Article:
AW: [Histonet] Fontana Masson Staining
gu.lang <@t> gmx.at
Fri Sep 8 06:55:47 CDT 2006
We usually stain Fontana Masson on formalin fixed and paraffin embedded
tissue. So there is also an alcoholstep because of dehydration. Melanocytes
are stained well and show black pigment.
You have to use neutral buffered formaldehyd, because without buffering
formalinpigment may occur, that has also reducing activity on the
If all melanin in the tissue is stained or if there is a remaining unstained
part is beyound my knowledge.
hope this helps
Von: histonet-bounces <@t> lists.utsouthwestern.edu
[mailto:histonet-bounces <@t> lists.utsouthwestern.edu] Im Auftrag von Randy Khoo
Gesendet: Freitag, 08. September 2006 03:47
An: histonet <@t> lists.utsouthwestern.edu
Betreff: [Histonet] Fontana Masson Staining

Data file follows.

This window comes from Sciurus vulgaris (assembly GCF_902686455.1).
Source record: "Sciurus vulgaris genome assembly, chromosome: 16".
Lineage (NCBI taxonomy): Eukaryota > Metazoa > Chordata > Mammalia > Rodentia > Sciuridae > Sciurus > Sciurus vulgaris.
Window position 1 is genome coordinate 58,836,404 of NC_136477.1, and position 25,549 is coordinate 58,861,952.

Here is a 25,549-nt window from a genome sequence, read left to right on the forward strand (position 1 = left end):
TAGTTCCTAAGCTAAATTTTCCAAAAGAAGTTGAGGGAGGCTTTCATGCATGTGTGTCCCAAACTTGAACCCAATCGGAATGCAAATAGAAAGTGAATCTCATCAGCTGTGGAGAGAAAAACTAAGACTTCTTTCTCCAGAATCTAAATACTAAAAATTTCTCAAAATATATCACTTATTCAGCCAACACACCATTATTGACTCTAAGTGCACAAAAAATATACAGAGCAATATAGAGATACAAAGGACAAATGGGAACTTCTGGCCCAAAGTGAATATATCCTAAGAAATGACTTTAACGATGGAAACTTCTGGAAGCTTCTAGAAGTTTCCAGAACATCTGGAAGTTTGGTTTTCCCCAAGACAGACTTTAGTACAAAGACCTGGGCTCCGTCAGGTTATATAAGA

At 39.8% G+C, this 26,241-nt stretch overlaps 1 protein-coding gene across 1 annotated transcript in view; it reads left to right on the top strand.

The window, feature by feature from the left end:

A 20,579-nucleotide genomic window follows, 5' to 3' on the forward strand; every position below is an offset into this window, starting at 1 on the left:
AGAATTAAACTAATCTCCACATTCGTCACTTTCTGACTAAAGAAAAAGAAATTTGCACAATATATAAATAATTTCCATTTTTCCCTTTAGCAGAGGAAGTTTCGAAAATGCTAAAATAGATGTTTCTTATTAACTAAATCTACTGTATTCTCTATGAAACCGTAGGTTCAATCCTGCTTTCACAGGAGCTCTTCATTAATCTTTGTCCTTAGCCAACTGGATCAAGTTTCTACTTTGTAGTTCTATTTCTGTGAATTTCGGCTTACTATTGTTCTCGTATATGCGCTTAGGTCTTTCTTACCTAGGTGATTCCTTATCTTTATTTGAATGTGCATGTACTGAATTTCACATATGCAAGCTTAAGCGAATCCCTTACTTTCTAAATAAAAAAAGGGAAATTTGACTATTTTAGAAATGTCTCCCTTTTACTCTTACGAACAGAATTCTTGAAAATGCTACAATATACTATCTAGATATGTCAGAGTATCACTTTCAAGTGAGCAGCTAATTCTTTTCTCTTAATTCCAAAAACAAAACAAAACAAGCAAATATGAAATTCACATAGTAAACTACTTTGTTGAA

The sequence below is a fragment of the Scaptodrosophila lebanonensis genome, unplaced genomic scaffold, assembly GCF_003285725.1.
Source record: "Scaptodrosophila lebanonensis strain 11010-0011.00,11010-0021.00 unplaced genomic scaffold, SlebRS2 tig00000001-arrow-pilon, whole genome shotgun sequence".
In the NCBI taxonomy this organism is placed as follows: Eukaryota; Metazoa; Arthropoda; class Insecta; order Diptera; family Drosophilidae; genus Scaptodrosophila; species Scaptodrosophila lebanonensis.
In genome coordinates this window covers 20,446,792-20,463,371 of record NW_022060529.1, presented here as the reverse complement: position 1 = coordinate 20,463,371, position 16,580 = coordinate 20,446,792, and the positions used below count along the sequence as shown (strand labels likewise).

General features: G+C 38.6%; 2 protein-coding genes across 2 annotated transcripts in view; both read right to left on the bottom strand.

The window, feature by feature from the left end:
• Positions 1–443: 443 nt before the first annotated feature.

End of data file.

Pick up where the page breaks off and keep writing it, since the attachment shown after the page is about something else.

I hope someone can help me out here. I read that alcohol will dissolve the
argentaffin granules. How does the chemistry work here? Is it only because
of beta-carboline formation or are there other reactions taking place as
well? Is the disappearance of argentaffin granules under alcohol fixation
confirmatory of its presence if compared to a parallel formaldehyde staining
showing its presence?
Also, if I use alcohol fixation, the cells tend to shrink and shrivel. Is
there any way I can preserve the morphology with alcohol fixation (ie any
other components I can add to alcohol)?
Does Fontana-Masson staining pick up oxidized melanin?
I presume its ability to reduce silver ions is because in the natural state,
melanin is mostly in the reduced form.
Therefore, is it possible that FM is not picking up all the melanin in a
cell? However, am I right in assuming that formalin as a strong reducing
agent would reduce all the melanin in melancytes if they are fixed in
Thanks in advance.
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